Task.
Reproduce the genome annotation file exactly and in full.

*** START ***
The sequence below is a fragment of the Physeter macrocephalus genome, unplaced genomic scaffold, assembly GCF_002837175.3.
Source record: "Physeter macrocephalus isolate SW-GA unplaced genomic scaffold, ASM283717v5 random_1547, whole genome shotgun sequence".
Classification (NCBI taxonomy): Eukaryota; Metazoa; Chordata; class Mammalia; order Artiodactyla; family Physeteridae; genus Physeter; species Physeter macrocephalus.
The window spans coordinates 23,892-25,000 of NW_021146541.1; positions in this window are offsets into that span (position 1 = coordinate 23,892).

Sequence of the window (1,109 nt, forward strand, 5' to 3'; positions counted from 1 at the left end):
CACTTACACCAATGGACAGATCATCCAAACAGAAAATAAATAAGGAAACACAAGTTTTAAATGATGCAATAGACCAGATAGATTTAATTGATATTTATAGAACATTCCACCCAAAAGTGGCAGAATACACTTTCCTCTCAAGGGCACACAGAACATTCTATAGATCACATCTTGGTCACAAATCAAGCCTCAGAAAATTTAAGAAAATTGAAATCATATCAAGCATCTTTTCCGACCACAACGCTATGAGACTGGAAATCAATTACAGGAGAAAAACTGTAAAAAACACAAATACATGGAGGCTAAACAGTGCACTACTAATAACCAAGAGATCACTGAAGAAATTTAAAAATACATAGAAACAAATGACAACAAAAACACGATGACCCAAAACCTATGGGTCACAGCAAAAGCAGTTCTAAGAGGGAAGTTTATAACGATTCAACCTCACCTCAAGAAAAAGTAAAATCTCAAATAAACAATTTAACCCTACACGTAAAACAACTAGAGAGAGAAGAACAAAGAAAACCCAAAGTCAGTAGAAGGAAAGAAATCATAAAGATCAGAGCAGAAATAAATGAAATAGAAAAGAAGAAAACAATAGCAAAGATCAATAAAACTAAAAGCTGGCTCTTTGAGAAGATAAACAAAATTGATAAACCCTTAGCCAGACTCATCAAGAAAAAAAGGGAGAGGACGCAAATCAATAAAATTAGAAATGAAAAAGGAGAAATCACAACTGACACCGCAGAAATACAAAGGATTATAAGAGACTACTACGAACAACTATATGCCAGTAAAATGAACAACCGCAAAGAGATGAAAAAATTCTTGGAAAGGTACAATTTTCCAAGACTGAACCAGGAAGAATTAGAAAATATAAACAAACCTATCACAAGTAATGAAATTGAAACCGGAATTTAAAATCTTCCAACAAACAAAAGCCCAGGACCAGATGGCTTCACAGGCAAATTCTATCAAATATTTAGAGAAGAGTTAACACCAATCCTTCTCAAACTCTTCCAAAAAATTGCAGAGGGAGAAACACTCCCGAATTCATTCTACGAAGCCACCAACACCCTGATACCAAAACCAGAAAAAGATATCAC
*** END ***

The sequence below is a fragment of the Physeter macrocephalus genome, unplaced genomic scaffold, assembly GCF_002837175.3.
Source record: "Physeter macrocephalus isolate SW-GA unplaced genomic scaffold, ASM283717v5 random_1547, whole genome shotgun sequence".
Classification (NCBI taxonomy): Eukaryota; Metazoa; Chordata; class Mammalia; order Artiodactyla; family Physeteridae; genus Physeter; species Physeter macrocephalus.
The window spans coordinates 23,892-25,000 of NW_021146541.1; positions in this window are offsets into that span (position 1 = coordinate 23,892).

Sequence of the window (1,109 nt, forward strand, 5' to 3'; positions counted from 1 at the left end):
CACTTACACCAATGGACAGATCATCCAAACAGAAAATAAATAAGGAAACACAAGTTTTAAATGATGCAATAGACCAGATAGATTTAATTGATATTTATAGAACATTCCACCCAAAAGTGGCAGAATACACTTTCCTCTCAAGGGCACACAGAACATTCTATAGATCACATCTTGGTCACAAATCAAGCCTCAGAAAATTTAAGAAAATTGAAATCATATCAAGCATCTTTTCCGACCACAACGCTATGAGACTGGAAATCAATTACAGGAGAAAAACTGTAAAAAACACAAATACATGGAGGCTAAACAGTGCACTACTAATAACCAAGAGATCACTGAAGAAATTTAAAAATACATAGAAACAAATGACAACAAAAACACGATGACCCAAAACCTATGGGTCACAGCAAAAGCAGTTCTAAGAGGGAAGTTTATAACGATTCAACCTCACCTCAAGAAAAAGTAAAATCTCAAATAAACAATTTAACCCTACACGTAAAACAACTAGAGAGAGAAGAACAAAGAAAACCCAAAGTCAGTAGAAGGAAAGAAATCATAAAGATCAGAGCAGAAATAAATGAAATAGAAAAGAAGAAAACAATAGCAAAGATCAATAAAACTAAAAGCTGGCTCTTTGAGAAGATAAACAAAATTGATAAACCCTTAGCCAGACTCATCAAGAAAAAAAGGGAGAGGACGCAAATCAATAAAATTAGAAATGAAAAAGGAGAAATCACAACTGACACCGCAGAAATACAAAGGATTATAAGAGACTACTACGAACAACTATATGCCAGTAAAATGAACAACCGCAAAGAGATGAAAAAATTCTTGGAAAGGTACAATTTTCCAAGACTGAACCAGGAAGAATTAGAAAATATAAACAAACCTATCACAAGTAATGAAATTGAAACCGGAATTTAAAATCTTCCAACAAACAAAAGCCCAGGACCAGATGGCTTCACAGGCAAATTCTATCAAATATTTAGAGAAGAGTTAACACCAATCCTTCTCAAACTCTTCCAAAAAATTGCAGAGGGAGAAACACTCCCGAATTCATTCTACGAAGCCACCAACACCCTGATACCAAAACCAGAAAAAGATATCAC